Timing issues are not studied in universities. While you study computer science, you somehow think about time in terms of comparing execution time of different algorithms, but time itself doesn’t bother you too much. These problems strike you unexpectedly when you move from development of small quick programs to long running processes. If you write software like this, you are likely have a full time senior software position, you know a lot about data structures, algorithm complexity, network protocols, and suddenly it all stops working because of a thing you haven’t thought before – time. After reading logs you realise that it didn’t work as you expected – instead of monotonically incrementing it leaped forward or backward and your code didn’t expect it.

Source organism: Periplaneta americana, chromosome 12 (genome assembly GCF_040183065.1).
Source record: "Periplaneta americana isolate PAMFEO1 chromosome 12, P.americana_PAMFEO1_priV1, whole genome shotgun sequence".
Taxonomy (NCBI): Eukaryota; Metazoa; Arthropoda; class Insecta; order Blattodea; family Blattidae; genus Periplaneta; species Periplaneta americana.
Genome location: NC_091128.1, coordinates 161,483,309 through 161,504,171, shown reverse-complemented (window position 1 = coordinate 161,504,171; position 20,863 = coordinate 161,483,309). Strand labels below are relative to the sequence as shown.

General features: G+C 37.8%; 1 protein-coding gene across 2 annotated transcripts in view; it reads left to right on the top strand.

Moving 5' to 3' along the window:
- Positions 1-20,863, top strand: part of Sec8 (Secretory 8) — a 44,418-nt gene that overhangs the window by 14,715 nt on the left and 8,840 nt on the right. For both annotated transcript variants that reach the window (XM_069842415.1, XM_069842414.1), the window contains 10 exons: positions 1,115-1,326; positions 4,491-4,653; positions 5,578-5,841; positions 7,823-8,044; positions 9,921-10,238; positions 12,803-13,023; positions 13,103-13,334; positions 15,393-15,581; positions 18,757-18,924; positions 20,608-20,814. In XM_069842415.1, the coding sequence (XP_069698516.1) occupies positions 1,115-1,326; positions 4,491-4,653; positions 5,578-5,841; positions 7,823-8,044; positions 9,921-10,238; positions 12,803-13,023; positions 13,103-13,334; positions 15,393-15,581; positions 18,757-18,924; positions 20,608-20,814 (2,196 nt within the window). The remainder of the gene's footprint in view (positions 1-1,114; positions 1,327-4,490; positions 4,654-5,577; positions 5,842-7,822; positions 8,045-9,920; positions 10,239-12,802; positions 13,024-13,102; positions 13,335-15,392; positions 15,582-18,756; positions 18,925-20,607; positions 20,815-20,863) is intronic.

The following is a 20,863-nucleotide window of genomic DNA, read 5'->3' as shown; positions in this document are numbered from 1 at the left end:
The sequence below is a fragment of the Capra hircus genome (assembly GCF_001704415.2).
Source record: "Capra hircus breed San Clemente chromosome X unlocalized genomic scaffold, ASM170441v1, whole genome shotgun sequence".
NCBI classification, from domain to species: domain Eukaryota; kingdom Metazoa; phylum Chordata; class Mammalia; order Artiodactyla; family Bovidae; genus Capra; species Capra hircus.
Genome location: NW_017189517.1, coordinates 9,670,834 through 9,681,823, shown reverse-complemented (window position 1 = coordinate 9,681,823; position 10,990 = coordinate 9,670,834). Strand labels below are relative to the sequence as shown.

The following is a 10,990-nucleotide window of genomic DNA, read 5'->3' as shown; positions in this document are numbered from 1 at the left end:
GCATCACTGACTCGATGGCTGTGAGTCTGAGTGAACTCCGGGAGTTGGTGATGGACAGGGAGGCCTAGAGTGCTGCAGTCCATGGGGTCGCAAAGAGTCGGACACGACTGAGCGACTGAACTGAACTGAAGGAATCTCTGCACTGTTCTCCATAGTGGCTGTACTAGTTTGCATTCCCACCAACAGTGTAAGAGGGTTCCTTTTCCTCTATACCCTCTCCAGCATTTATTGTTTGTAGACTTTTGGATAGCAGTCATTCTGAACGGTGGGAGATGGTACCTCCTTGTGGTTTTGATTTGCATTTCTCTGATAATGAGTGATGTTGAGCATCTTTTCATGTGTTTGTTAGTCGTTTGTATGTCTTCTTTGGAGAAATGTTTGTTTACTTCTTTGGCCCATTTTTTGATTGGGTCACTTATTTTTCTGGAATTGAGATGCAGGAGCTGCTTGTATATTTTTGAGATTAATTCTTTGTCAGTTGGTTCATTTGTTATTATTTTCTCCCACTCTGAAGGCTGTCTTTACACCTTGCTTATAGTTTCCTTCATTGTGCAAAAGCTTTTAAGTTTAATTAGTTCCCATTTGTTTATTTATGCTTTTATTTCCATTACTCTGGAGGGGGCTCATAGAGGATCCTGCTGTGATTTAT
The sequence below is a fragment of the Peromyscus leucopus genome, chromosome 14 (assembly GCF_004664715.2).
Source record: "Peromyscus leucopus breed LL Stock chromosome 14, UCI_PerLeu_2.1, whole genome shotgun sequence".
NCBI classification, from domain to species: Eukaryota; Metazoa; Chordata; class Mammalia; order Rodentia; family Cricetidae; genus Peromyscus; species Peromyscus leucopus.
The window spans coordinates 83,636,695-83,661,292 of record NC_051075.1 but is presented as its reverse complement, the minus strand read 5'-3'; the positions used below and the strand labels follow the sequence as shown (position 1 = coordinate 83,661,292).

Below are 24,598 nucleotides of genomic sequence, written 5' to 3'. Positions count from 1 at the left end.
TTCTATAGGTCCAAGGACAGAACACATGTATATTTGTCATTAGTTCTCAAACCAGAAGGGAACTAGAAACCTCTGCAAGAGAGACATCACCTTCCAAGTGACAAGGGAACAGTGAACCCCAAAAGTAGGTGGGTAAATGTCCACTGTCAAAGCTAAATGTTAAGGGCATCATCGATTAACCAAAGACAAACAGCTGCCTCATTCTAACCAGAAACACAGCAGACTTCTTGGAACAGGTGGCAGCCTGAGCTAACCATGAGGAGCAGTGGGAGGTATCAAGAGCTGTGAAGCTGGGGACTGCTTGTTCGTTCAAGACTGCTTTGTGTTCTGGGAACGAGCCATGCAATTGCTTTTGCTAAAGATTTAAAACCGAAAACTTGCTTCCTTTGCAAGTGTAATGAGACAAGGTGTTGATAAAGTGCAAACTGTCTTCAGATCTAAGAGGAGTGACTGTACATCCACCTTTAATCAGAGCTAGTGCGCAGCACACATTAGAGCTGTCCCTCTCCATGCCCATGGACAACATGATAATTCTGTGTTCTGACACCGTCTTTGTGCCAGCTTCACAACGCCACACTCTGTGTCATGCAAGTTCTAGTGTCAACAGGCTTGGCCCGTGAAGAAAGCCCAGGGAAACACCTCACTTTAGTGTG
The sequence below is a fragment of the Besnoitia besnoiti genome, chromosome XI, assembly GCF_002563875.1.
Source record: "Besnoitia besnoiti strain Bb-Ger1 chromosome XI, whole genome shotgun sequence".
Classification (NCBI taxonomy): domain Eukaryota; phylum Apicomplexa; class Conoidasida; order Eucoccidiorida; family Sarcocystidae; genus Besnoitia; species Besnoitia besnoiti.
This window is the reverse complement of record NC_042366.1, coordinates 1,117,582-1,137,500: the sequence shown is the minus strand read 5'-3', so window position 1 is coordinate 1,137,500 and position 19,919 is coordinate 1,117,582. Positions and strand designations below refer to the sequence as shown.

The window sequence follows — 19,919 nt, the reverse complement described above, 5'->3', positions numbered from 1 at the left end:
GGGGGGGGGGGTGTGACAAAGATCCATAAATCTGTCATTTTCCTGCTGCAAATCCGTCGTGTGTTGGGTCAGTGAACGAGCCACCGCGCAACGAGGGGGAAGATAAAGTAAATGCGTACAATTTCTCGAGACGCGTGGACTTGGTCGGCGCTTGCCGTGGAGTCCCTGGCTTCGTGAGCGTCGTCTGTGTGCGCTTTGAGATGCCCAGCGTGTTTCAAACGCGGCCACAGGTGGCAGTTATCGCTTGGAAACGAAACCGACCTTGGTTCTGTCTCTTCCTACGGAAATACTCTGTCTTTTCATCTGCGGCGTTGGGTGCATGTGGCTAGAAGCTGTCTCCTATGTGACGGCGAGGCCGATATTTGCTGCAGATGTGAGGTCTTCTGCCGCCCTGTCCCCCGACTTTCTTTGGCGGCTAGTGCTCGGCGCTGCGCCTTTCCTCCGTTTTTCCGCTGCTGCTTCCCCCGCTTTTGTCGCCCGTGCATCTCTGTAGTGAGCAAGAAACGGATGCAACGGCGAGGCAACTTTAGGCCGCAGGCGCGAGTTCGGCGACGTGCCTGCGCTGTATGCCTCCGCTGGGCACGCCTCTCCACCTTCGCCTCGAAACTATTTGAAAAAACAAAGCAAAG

You are not alone – widely used software like Java has had many reported timing bugs. Some of these bugs are platform specific and software specific like F22 failing to cross international date line: https://www.theregister.co.uk/2007/02/28/f22s_working_again/ . Some are universal like famous Y2K bug (which is not, strictly speaking, time-specific) or leap second bug that affected many platforms: https://www.wired.com/2012/07/leap-second-bug-wreaks-havoc-with-java-linux/
Keep in mind that time can move with any speed in any direction and avoid the Year 2038 problem.